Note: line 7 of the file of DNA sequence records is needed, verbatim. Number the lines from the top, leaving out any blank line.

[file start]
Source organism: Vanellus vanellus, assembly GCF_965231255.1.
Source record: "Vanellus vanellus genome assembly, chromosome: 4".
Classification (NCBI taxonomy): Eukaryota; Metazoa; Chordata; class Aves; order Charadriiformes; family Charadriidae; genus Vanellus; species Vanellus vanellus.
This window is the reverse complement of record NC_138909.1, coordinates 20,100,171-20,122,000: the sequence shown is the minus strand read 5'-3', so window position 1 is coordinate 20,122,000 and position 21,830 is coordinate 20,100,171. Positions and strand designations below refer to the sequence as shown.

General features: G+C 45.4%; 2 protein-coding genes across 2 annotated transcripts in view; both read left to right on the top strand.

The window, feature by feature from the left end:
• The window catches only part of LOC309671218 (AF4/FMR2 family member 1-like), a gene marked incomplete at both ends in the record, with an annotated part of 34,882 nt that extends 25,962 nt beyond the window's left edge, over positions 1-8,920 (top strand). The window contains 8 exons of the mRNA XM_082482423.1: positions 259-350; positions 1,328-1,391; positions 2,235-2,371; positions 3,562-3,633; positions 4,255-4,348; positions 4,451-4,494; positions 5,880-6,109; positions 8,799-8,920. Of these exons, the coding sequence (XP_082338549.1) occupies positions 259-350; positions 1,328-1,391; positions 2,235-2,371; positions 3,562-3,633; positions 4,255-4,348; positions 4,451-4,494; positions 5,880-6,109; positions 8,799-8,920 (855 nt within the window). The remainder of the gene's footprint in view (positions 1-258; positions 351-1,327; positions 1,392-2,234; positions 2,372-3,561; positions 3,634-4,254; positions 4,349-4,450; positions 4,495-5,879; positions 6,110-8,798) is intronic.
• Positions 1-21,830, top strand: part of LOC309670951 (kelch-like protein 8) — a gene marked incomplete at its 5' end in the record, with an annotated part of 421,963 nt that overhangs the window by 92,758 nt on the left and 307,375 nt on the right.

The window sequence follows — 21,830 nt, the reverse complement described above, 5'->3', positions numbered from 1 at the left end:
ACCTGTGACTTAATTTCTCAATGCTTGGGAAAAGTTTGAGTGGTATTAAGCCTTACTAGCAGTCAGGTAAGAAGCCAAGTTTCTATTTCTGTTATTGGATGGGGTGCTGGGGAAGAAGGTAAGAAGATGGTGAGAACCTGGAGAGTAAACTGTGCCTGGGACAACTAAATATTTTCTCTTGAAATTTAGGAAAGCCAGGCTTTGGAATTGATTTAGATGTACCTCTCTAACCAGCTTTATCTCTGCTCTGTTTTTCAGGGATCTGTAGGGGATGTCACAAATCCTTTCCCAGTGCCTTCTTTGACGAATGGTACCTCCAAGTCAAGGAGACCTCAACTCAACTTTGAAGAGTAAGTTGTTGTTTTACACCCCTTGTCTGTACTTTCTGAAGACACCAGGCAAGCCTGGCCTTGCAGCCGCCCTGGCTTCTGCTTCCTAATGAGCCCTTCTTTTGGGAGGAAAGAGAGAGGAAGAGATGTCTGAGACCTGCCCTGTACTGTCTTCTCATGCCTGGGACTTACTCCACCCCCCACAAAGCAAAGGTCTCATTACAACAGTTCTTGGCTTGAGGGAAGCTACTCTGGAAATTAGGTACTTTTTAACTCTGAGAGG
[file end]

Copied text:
• The window catches only part of LOC309671218 (AF4/FMR2 family member 1-like), a gene marked incomplete at both ends in the record, with an annotated part of 34,882 nt that extends 25,962 nt beyond the window's left edge, over positions 1-8,920 (top strand). The window contains 8 exons of the mRNA XM_082482423.1: positions 259-350; positions 1,328-1,391; positions 2,235-2,371; positions 3,562-3,633; positions 4,255-4,348; positions 4,451-4,494; positions 5,880-6,109; positions 8,799-8,920. Of these exons, the coding sequence (XP_082338549.1) occupies positions 259-350; positions 1,328-1,391; positions 2,235-2,371; positions 3,562-3,633; positions 4,255-4,348; positions 4,451-4,494; positions 5,880-6,109; positions 8,799-8,920 (855 nt within the window). The remainder of the gene's footprint in view (positions 1-258; positions 351-1,327; positions 1,392-2,234; positions 2,372-3,561; positions 3,634-4,254; positions 4,349-4,450; positions 4,495-5,879; positions 6,110-8,798) is intronic.